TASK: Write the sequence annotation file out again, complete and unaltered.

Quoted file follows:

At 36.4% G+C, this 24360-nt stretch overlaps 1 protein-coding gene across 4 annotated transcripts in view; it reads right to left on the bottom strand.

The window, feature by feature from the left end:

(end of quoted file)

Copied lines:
At 36.4% G+C, this 24360-nt stretch overlaps 1 protein-coding gene across 4 annotated transcripts in view; it reads right to left on the bottom strand.

The window, feature by feature from the left end: